I have now put together fifteen articles, many of them previously published, in the hope that others might find some of them interesting. They are all about different aspects of Scottish heritage and history, from Robert Burns and James Watt, to castles and steam trains and such like. More than one has inspired my fiction, or ideas for future stories.

I always provide my own photographs as illustration for the published articles and I've used one of those, Dumbarton Castle, for my cover. Some of the other photos are now on my website, if you want to have a look at them. I might add more once I've reduced the high resolution they had needed for the magazine print. The kindle Scottish Collection is now available on Amazon worldwide and I might eventually get around to publishing a print version if I think anyone would want to read it.

Now it's a matter of keeping up the momentum and trying to finish the next couple of projects, both of which have been badly neglected of late. At least I'm sorting all the outstanding work into some kind of order and only need the discipline and time to finish them!


Sunday, 9 July 2017

Joan Fleming and the Magic of Mull Series

I’m delighted to welcome friend and writing colleague, Joan Fleming, to the Reading and Writing blog again. Joan’s lovely books are set on the beautiful Scottish island of Mull and are an ideal read for summer. The third in the series, Daughter of Mull, is now available and Joan is kindly sharing the inspiration behind them. First a little about the book.

Daughter of Mull

Anna Ballantyne is devastated when her hopes of meeting her birth mother are dashed. Determined to discover the reason for her mother’s refusal to meet her, Anna decides to track her down on the Scottish Island of Mull, where she lives. As a freelance researcher, she is able to use a commission to investigate the story of The Lords of the Isles as cover for a trip to Mull, and she leaves the flat in Glasgow that she shares with the owner, Roddie Fraser, to journey to the island.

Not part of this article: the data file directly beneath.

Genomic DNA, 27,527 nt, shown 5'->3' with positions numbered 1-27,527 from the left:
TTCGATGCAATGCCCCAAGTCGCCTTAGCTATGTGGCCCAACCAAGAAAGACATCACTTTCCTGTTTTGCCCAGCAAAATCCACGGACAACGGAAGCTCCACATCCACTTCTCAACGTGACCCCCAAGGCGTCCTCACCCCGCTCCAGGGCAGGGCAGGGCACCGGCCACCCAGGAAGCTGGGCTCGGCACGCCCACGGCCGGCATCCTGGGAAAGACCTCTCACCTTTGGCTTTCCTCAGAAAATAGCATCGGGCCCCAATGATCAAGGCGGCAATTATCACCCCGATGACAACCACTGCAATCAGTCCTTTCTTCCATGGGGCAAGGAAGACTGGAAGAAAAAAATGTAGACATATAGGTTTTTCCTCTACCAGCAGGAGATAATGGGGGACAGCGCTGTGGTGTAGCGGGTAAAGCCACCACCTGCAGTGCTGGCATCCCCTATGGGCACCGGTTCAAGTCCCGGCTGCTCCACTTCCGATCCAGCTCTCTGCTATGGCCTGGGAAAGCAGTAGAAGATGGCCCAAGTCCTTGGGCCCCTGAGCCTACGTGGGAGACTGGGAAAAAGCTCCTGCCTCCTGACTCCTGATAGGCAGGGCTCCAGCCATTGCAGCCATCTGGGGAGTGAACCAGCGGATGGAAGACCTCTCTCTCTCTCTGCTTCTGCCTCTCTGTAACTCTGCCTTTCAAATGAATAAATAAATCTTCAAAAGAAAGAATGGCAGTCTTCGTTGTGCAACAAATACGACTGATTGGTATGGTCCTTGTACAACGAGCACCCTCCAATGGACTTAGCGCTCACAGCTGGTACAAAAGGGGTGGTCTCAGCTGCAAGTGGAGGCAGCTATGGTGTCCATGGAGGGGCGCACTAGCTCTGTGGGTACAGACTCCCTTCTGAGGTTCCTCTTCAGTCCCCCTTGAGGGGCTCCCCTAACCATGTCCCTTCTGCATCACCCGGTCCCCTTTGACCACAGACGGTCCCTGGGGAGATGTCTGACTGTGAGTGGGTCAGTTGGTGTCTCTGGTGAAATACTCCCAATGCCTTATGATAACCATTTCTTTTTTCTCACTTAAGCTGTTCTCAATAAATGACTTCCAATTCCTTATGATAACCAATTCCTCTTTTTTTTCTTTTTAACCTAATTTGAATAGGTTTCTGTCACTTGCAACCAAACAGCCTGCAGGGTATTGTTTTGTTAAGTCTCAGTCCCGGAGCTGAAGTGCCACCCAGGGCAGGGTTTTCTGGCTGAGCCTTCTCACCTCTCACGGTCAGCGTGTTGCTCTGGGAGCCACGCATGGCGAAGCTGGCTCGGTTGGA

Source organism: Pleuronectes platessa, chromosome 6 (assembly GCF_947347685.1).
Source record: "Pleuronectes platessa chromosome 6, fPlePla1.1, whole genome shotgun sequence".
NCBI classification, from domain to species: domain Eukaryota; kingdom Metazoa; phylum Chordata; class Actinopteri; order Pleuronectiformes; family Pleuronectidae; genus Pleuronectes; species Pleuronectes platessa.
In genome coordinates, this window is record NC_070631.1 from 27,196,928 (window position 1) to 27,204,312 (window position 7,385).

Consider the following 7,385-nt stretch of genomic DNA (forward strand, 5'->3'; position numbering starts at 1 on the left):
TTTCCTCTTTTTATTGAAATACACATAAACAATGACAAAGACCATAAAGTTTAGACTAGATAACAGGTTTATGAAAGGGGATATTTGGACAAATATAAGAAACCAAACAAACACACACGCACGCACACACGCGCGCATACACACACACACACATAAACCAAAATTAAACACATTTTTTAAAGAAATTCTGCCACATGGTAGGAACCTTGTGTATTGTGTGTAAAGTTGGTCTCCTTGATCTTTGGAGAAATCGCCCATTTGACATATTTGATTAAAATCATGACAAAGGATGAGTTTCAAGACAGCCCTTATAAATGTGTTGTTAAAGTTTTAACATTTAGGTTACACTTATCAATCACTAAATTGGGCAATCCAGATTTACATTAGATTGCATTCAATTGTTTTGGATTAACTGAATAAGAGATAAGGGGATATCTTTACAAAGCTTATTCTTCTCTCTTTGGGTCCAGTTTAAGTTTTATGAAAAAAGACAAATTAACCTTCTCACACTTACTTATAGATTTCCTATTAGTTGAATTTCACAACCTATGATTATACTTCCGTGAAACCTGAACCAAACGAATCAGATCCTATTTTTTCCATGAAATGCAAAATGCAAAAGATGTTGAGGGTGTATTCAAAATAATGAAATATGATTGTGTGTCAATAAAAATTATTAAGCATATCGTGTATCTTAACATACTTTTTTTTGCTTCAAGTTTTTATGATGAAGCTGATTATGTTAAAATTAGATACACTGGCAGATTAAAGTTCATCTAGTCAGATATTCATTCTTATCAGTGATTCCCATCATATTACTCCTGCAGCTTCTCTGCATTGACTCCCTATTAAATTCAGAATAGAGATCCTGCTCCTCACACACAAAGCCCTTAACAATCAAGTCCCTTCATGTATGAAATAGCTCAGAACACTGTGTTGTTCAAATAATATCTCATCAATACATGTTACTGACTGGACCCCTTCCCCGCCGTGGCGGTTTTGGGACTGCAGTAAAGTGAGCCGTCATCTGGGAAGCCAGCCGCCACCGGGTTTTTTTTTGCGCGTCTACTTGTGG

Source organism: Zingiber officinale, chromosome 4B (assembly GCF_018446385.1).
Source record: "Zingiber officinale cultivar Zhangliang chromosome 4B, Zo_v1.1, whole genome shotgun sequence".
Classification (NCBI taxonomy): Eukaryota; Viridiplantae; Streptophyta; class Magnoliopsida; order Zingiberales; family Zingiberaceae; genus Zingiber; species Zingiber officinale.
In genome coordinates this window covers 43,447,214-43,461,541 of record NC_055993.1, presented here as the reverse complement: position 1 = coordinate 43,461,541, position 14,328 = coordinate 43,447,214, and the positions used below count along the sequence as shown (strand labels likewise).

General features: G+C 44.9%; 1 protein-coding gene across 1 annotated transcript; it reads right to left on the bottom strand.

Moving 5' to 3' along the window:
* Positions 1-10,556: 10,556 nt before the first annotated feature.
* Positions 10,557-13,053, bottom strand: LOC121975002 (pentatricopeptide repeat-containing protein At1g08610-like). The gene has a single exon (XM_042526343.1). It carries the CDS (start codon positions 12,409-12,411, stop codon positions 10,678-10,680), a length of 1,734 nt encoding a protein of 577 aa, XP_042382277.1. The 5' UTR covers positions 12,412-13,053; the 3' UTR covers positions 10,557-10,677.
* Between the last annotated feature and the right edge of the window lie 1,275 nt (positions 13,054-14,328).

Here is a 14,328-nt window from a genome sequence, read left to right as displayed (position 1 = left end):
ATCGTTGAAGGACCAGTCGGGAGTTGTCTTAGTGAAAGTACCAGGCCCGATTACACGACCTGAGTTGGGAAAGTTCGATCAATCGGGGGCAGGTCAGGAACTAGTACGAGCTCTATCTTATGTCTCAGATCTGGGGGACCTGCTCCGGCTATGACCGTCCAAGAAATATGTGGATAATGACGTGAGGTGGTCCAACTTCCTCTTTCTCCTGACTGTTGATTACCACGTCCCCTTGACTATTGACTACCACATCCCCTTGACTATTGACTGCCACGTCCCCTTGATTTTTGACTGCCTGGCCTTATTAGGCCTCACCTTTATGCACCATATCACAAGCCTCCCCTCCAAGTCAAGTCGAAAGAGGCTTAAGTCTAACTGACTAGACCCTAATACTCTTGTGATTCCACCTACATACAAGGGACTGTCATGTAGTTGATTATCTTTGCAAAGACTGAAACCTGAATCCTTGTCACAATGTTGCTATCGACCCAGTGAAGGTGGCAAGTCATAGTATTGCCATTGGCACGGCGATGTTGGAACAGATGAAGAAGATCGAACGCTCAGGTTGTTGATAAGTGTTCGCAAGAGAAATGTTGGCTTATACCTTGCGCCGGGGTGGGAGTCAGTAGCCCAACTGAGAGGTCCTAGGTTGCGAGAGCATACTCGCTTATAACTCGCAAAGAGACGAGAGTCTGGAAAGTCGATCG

But complications soon follow. She finds herself falling under the spell of Finn Ericson who works on the island as an unofficial guide. When Roddie turns up, he makes it clear that his feelings for Anna are more serious than she realised.

With her personal life in turmoil, torn between Finn and Roddie, and confused about the value of pursuing a mother who does not want to meet her, Anna has to make some important decisions.

Captivated by the island, she wonders if there is a future for her with Finn on Mull? Or is she ignoring the whispering of her heart that it is Roddie she truly loves?

Daughter of Mull is available from Amazon and in all e-formats via Tirgearr Publishing

Thank you, Rosemary, for inviting me onto your blog today to write about the inspiration for the novels in my Magic of Mull series. Daughter of Mull, recently published by Tirgearr Publishing, is the third book in the series.

So why have I set these books on the Scottish Island of Mull?

I was born, brought up and educated in Edinburgh, and it was not until I met my husband at university that I developed an interest in Mull. My future father-in-law was born on the island, which gave him the right to call himself a Mulleach. Although, like many of the local men, he went to sea and became a ship’s captain, his twin sister, my husband’s aunt, remained on the island. We visited often, and I gradually fell in love with Mull and also with her smaller sister, the Isle of Iona. The family lived in Fionnphort, from where we could look directly across the Sound of Iona to the famous Abbey a short distance away.

As I had married into a Mull family, over the years, I met many of the islanders and was invited into their homes. Their life-style was so different to that of the people of the cities of Edinburgh or Glasgow (‘There’s no hurry in Mull.’), that I felt I wanted to capture that contrast in my writing.